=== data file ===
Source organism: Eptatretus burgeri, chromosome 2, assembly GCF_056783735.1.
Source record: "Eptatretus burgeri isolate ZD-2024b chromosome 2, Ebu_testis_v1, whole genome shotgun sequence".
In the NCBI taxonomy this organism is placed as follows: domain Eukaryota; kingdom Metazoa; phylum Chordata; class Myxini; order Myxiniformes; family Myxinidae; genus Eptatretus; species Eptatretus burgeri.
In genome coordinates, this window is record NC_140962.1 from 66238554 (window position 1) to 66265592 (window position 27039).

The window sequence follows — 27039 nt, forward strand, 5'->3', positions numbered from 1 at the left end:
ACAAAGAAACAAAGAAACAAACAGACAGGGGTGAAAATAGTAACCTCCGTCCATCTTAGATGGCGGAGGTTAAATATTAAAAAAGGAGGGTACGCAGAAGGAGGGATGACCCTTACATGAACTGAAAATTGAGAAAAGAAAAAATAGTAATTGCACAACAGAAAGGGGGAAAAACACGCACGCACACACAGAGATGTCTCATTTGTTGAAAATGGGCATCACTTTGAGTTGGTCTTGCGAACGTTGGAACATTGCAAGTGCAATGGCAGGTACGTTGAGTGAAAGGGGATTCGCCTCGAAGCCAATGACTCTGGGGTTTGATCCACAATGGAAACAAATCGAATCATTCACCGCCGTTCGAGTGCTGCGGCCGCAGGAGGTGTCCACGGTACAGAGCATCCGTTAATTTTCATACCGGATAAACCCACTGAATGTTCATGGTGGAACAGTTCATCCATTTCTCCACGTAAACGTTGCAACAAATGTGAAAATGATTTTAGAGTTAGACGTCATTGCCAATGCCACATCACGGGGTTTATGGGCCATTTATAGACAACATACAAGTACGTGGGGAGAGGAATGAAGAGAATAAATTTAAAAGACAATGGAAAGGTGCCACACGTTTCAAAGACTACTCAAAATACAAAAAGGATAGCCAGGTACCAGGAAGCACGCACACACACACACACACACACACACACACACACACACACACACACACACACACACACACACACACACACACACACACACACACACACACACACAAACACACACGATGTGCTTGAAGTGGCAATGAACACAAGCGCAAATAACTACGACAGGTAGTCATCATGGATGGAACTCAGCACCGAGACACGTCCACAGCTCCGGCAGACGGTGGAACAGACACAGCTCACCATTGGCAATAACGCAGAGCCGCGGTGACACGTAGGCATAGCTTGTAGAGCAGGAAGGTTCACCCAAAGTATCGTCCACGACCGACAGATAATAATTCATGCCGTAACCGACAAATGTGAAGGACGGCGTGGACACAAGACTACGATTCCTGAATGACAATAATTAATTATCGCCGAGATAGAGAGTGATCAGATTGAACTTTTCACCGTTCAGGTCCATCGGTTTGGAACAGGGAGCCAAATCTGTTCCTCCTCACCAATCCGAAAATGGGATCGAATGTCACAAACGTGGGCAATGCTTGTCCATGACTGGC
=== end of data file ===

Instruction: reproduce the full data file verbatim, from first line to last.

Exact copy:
Source organism: Eptatretus burgeri, chromosome 2, assembly GCF_056783735.1.
Source record: "Eptatretus burgeri isolate ZD-2024b chromosome 2, Ebu_testis_v1, whole genome shotgun sequence".
In the NCBI taxonomy this organism is placed as follows: domain Eukaryota; kingdom Metazoa; phylum Chordata; class Myxini; order Myxiniformes; family Myxinidae; genus Eptatretus; species Eptatretus burgeri.
In genome coordinates, this window is record NC_140962.1 from 66238554 (window position 1) to 66265592 (window position 27039).

The window sequence follows — 27039 nt, forward strand, 5'->3', positions numbered from 1 at the left end:
ACAAAGAAACAAAGAAACAAACAGACAGGGGTGAAAATAGTAACCTCCGTCCATCTTAGATGGCGGAGGTTAAATATTAAAAAAGGAGGGTACGCAGAAGGAGGGATGACCCTTACATGAACTGAAAATTGAGAAAAGAAAAAATAGTAATTGCACAACAGAAAGGGGGAAAAACACGCACGCACACACAGAGATGTCTCATTTGTTGAAAATGGGCATCACTTTGAGTTGGTCTTGCGAACGTTGGAACATTGCAAGTGCAATGGCAGGTACGTTGAGTGAAAGGGGATTCGCCTCGAAGCCAATGACTCTGGGGTTTGATCCACAATGGAAACAAATCGAATCATTCACCGCCGTTCGAGTGCTGCGGCCGCAGGAGGTGTCCACGGTACAGAGCATCCGTTAATTTTCATACCGGATAAACCCACTGAATGTTCATGGTGGAACAGTTCATCCATTTCTCCACGTAAACGTTGCAACAAATGTGAAAATGATTTTAGAGTTAGACGTCATTGCCAATGCCACATCACGGGGTTTATGGGCCATTTATAGACAACATACAAGTACGTGGGGAGAGGAATGAAGAGAATAAATTTAAAAGACAATGGAAAGGTGCCACACGTTTCAAAGACTACTCAAAATACAAAAAGGATAGCCAGGTACCAGGAAGCACGCACACACACACACACACACACACACACACACACACACACACACACACACACACACACACACACACACACACACACACACACACACACACACACAAACACACACGATGTGCTTGAAGTGGCAATGAACACAAGCGCAAATAACTACGACAGGTAGTCATCATGGATGGAACTCAGCACCGAGACACGTCCACAGCTCCGGCAGACGGTGGAACAGACACAGCTCACCATTGGCAATAACGCAGAGCCGCGGTGACACGTAGGCATAGCTTGTAGAGCAGGAAGGTTCACCCAAAGTATCGTCCACGACCGACAGATAATAATTCATGCCGTAACCGACAAATGTGAAGGACGGCGTGGACACAAGACTACGATTCCTGAATGACAATAATTAATTATCGCCGAGATAGAGAGTGATCAGATTGAACTTTTCACCGTTCAGGTCCATCGGTTTGGAACAGGGAGCCAAATCTGTTCCTCCTCACCAATCCGAAAATGGGATCGAATGTCACAAACGTGGGCAATGCTTGTCCATGACTGGC